There are certain bit-positions in the cover-medium file
(the least significant bit or bits in each R, G or B byte)
that we can toggle between 1 and 0 and not change the
image in a way that's discernible to human beings.
The first N lines of The Complete Works of Shakespeare hidden
in an image of a cat
|0 Lines||500 Lines||1000
This is an interesting observation, and I hope it makes
sense to you, but it's not a big problem for a potential
user of steganography. To solve it, just use a bigger
image for your cover medium.
Dr. Stahl has written a nice little utility
bmpsteg that you can use to hide and
reveal messages in
.bmp image files.
Check out the instructions for the
Web Page Steganography Activity
for some information on using it to hide messages on your
web pages, and look under "steganography" on the SI110
Course Resources page to download it and for installation
Steganography for Facebook
Check out this
about "Secretbook", an extension for Google-Chrome that
makes it easy to steganographically hide secret messages
in the photos you share on Facebook.
More Digital Steganography
Hopefully the preceding section made sense, i.e. hopefully
you understand how we can hide a message using an image file
as the cover-medium. There are different schemes for
different kinds of cover-media. For many, like sound and
movie files, the basic idea is the same. For other kinds of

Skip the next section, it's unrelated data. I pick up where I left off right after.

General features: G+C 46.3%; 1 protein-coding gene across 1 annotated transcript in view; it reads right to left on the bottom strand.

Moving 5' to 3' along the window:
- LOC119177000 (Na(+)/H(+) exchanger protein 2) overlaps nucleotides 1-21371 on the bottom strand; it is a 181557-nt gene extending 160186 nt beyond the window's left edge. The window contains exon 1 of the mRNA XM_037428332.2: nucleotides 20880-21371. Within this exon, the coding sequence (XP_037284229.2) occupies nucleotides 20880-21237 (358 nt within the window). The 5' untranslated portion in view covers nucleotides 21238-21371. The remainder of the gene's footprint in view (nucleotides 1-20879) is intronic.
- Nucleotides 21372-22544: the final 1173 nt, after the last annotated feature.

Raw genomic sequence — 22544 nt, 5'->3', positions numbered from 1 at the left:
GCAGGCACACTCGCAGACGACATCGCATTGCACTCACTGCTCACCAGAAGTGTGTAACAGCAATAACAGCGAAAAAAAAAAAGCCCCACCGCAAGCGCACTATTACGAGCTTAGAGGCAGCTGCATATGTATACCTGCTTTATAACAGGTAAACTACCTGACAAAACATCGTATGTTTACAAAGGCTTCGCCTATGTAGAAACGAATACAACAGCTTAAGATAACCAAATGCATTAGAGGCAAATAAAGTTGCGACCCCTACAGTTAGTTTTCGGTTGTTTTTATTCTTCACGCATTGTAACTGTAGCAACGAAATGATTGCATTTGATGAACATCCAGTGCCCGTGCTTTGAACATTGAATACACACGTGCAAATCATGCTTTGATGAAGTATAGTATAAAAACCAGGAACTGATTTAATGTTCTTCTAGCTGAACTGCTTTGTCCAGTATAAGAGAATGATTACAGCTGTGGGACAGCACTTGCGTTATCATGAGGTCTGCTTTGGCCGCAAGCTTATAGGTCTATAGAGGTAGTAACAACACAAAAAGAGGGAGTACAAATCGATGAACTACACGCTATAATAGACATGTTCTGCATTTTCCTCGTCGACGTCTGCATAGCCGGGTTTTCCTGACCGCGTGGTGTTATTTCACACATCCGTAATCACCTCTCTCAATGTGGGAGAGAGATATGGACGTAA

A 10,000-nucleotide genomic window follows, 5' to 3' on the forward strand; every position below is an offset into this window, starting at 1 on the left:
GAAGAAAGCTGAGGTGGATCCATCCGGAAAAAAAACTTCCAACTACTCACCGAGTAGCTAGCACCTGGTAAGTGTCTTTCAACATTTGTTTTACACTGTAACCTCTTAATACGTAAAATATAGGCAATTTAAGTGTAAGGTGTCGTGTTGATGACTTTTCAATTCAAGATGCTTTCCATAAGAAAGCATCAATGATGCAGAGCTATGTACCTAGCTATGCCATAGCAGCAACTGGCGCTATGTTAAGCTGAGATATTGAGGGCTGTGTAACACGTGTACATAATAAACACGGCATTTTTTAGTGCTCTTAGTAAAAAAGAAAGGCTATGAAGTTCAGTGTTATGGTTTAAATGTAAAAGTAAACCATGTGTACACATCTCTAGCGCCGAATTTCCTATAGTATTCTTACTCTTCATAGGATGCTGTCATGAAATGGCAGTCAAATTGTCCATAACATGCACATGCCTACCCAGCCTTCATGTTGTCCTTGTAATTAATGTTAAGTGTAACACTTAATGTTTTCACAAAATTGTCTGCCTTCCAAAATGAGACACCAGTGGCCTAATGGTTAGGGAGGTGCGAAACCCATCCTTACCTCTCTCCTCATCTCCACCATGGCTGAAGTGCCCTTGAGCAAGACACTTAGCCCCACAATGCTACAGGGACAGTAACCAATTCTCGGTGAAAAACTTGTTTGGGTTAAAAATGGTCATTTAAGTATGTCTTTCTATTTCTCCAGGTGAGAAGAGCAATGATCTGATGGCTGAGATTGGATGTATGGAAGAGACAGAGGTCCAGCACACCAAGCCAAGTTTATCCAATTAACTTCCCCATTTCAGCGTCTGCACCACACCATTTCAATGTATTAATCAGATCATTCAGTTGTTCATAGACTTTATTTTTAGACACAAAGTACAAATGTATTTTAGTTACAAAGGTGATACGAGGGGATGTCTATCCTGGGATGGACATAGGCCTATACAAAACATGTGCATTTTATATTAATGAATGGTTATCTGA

cover-media we must find different ways of hiding our embedded
message. For example, if we were using an html file as the
cover-medium, we might hide a single bit in each line of
html-code in the following way: if the line has an even number
of space characters it represents a 0, otherwise it represents
a 1. If we add the occasional spurious space character who'd
ever notice? After all, it doesn't change what's rendered in
the browser. If we were using network traffic as a
cover-medium, we could artificially send packets in quick
bursts or with long delays, and use that to send the
embedded-message using something like Morse code.
www.spammimic.com is currently blocked by policy.
One fun web-based tool is
let's you enter a short text message, and then constructs
what looks like a typical spam e-mail message from it.
You send it to someone, and the they can paste the message
into www.spammimic.com's decode box, and it'll decode the
Steganography vs. Encryption
Steganography doesn't supplant symmetric encryption (secret key), hashing, asymmetric encryption (public key) or certificates, rather it provides a tool that can be used in combination with these other tools to meet your security goals. What if we wanted to be able to authenticate the sender of a steganographic message we received ... how could we do that? What if we're worried about keeping the contents of a steganographically hidden message secret from other people that know about the steganographic protocol we're following? How do we let the people we want to communicate with know where to look for images (or other cover-media) containing messages and what tool to use to extract the message? Is this last problem reminiscent of a problem we've already seen in our study of cryptography?
Think back to our Pillars of Cyber Security: Does steganography provide Confidentiality? Integrity? Authentication? Non-repudiation? If a criminal mastermind is sending out instructions to his minions as steganographically hidden messages within images posted to a public blog, which pillars of cyber security is he relying on? What can he do to guarantee them?